1. In Visual Studio Solution Explorer, right-click the name of the project that you want to build. The default name is AzureIotEdgeApp1 and, because you're building a Windows module, the extension should be Windows.Amd64.

  2. Select Build and Push IoT Edge Modules.

    The build and push command starts three operations:

    • First, it creates a new folder in the solution named config, which holds the full deployment manifest. It's built from information in the deployment template and other solution files.
    • Second, it runs docker build to build the container image, based on the appropriate Dockerfile for your target architecture.
    • Finally, it runs docker push to push the image repository to your container registry.

    This process might take several minutes the first time, but it will go faster the next time you run the commands.

Deploy modules to the device

Use Visual Studio Cloud Explorer and the Azure IoT Edge Tools extension to deploy the module project to your IoT Edge device. You've already prepared a deployment manifest for your scenario, the deployment.windows-amd64.json file in the config folder. All you need to do now is select a device to receive the deployment.

Make sure that your IoT Edge device is up and running.

  1. In Visual Studio Cloud Explorer, expand the resources to view your list of IoT devices.

  2. Right-click the name of the IoT Edge device that you want to receive the deployment.

  3. Select Create Deployment.

  4. In Visual Studio File Explorer, select the deployment.windows-amd64.json file in the config folder of your solution.

  5. Refresh Cloud Explorer to view the deployed modules that are listed under your device.

View generated data

After you apply the deployment manifest to your IoT Edge device, the IoT Edge runtime on the device collects the new deployment information and starts executing on it. Any modules that are running on the device but not included in the deployment manifest are stopped. Any modules that are missing from the device are started.

You can use the IoT Edge Tools extension to view messages as they arrive at your IoT hub.

  1. In Visual Studio Cloud Explorer, select the name of your IoT Edge device.

  2. In the Actions list, select Start Monitoring Built-in Event Endpoint.

  3. View the messages that are arriving at your IoT hub. It might take a while for the messages to arrive, because the IoT Edge device has to receive its new deployment and start all the modules. The changes to the CSharpModule code must wait until the machine temperature reaches 25 degrees before the messages can be sent. The code also adds the message type Alert to any messages that reach that temperature threshold.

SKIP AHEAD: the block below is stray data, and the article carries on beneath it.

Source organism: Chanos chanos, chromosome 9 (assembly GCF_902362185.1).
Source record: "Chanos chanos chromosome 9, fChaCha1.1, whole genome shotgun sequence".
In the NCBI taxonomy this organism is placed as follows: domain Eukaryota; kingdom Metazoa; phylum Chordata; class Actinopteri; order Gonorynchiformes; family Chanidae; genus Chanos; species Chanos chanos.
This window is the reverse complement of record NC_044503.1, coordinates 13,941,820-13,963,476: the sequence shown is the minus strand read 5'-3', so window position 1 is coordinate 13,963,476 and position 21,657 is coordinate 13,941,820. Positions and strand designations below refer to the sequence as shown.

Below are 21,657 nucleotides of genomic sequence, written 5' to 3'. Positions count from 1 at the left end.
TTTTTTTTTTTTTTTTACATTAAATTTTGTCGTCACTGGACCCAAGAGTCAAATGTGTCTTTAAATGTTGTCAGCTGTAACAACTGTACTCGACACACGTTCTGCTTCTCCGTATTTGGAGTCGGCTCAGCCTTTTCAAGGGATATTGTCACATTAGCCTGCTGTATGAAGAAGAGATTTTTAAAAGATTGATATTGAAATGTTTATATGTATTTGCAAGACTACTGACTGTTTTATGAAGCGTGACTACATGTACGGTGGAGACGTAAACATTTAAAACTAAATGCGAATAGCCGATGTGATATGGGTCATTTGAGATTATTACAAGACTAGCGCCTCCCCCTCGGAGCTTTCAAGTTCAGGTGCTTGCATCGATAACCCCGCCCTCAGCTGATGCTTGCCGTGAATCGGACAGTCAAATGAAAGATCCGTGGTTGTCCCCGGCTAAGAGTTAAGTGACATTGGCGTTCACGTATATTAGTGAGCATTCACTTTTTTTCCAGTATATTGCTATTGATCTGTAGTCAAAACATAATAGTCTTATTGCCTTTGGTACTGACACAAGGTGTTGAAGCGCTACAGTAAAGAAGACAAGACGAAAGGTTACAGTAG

Screenshot of the Output window displaying messages that are arriving at the IoT hub.

Edit the module twin

You used the CSharpModule module twin to set the temperature threshold at 25 degrees. You can use the module twin to change the functionality without having to update the module code.

  1. In Visual Studio, open the deployment.windows-amd64.json file.

    Do not open the deployment.template file. If you don't see the deployment manifest in the config file in Solution Explorer, select the Show all files icon in the Solution Explorer toolbar.

  2. Look for the CSharpModule twin, and change the value of the temperatureThreshold parameter to a new temperature that's 5 to 10 degrees higher than the latest reported temperature.

  3. Save the deployment.windows-amd64.json file.

  4. Follow the deployment instructions again to apply the updated deployment manifest to your device.

  5. Monitor the incoming device-to-cloud messages. The messages should stop until the new temperature threshold is reached.

Clean up resources

If you plan to continue to the next recommended article, you can keep and reuse the resources and configurations that you created in this tutorial. You can also keep using the same IoT Edge device as a test device.

Otherwise, to avoid incurring charges, you can delete the local configurations and the Azure resources that you used here.

Delete Azure resources

Deleting Azure resources and resource groups is irreversible. Make sure that you don't accidentally delete the wrong resource group or resources. If you created the IoT hub inside an existing resource group that has resources that you want to keep, delete only the IoT hub resource itself, not the resource group.

To delete the resources:

  1. Sign in to the Azure portal, and then select Resource groups.

  2. Select the name of the resource group that contains your IoT Edge test resources.

  3. Review the list of resources that are contained in your resource group. If you want to delete all of them, you can select Delete resource group. If you want to delete only some of them, you can click into each resource to delete them individually.

Next steps

In this tutorial, you created an IoT Edge module with code to filter raw data that's generated by your IoT Edge device.

To learn how Azure IoT Edge can help you deploy Azure cloud services to process and analyze data at the edge, continue on to the next tutorials.